IMG_2740After the Civil War, physician Simon Baruch advocated bathing as an essential part of good health, and worked with the state of New York to provide public baths for working class residents of New York City as well as conducted research on the medical benefits of the mineral baths at Saratoga Springs.2Patricia Spain Ward, Simon Baruch: Rebel in the Ranks of Medicine, 1840-1921. (Tuscaloosa:University of Alabama Press, 1994)

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The grounds of the 1930s spa complex at Saratoga Spa State Park.

The spa that stands in Saratoga Spa State Park today is not the same spa complex that the Everetts would have visited. The complex that makes up a large part of the park was constructed in the 1930s as part of state efforts during Reconstruction, but some of the early nineteenth century taps remain publicly available. Unfortunately, none of them were flowing the day that I toured the park, many of them are no longer functioning due to the waters being siphoned off to the bottling plants that were built in the late nineteenth century. The modern bath complex takes up only a tiny portion of the complex, most of the baths are left abandoned behind iron bars.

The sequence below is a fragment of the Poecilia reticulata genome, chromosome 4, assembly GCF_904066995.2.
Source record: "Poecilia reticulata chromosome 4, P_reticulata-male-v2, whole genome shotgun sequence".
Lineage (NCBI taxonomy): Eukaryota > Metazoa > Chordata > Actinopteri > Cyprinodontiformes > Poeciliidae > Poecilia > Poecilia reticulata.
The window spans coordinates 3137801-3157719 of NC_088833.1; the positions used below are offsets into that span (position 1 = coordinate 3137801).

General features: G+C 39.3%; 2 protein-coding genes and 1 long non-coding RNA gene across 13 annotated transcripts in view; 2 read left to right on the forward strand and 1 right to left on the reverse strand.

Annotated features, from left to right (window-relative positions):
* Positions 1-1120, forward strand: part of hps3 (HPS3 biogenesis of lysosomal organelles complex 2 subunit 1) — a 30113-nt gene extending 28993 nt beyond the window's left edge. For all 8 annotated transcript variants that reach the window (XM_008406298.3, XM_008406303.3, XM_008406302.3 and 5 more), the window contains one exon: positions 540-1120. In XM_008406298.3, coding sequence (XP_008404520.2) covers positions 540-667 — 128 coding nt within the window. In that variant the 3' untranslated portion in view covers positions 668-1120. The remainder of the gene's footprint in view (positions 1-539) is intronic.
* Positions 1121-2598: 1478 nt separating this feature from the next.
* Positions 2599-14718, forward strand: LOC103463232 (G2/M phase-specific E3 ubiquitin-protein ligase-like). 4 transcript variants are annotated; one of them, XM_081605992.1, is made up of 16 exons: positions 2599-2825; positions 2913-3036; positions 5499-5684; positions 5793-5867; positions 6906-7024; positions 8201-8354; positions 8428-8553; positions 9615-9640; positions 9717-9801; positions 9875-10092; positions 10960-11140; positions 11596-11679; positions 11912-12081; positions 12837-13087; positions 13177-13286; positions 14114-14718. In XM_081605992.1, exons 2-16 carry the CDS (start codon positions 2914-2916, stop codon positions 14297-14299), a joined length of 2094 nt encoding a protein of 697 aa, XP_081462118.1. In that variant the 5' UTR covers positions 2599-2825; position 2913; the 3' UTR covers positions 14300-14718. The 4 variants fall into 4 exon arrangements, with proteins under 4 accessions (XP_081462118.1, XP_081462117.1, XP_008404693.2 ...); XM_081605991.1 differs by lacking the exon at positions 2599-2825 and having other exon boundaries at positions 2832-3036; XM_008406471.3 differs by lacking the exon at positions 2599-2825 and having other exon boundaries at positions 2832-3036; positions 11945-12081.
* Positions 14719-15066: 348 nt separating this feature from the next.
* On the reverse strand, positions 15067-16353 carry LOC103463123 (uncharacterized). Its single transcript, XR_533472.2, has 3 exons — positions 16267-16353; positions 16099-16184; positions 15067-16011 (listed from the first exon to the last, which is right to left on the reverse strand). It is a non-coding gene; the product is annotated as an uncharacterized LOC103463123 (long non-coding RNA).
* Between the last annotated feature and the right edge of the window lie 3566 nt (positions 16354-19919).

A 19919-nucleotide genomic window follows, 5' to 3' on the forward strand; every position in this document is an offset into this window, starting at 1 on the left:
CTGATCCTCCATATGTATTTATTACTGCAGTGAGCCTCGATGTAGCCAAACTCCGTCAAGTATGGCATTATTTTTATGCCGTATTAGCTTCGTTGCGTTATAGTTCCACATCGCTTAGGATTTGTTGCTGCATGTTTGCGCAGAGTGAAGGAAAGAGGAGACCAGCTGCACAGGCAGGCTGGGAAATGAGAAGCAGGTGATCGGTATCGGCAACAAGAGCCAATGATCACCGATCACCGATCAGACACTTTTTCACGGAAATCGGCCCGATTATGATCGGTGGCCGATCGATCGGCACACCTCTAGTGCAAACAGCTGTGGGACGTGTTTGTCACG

During one of the breaks in the meetings and talks of the weekend, I “took the waters” in the form of a mineral bath at the modern spa. Unfortunately I don’t have any photos of the spa room, which is original to the 1930s construction and is likely quite similar to the bathing rooms used in the nineteenth century. The room held a tub which was filled with the brownish, slightly effervescent spring waters (which are mixed with warm tap water to make the bath more enjoyable, nineteenth century bathers would have used cold spring water only). The bath experience was a bit strange, the water has an odd odor and you float much more than you would in a regular bath because of the high mineral content of the water.

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A photo through the glass into an abandoned section of the spa.

Floating in the tub for twenty minutes was an interesting experience and gave me some time to reflect on the importance of self-care and the safe space that the spa provided for the early-nineteenth century reformers who are the focus on my work. Much like modern academics, they faced incessant scrutiny and criticism of their work and daily activities. Retreating to the spa to care for their bodies and rest their minds was an important break from the monotony of speaking tours, letter writing campaigns and other reform activities. Taking the time away from writing, teaching, and doing administrative work to catch up with friends, take a walk in the woods, chat with others who value scholarship, diversity and hard work is something we all need to do a little more often.

Notes   [ + ]

1. Elaine G. Breslaw, Lotions, Potions, Pills, and Magic: Health Care in Early America. New York: NYU Press, 2012. pp. 159-64
2. Patricia Spain Ward, Simon Baruch: Rebel in the Ranks of Medicine, 1840-1921. (Tuscaloosa:University of Alabama Press, 1994)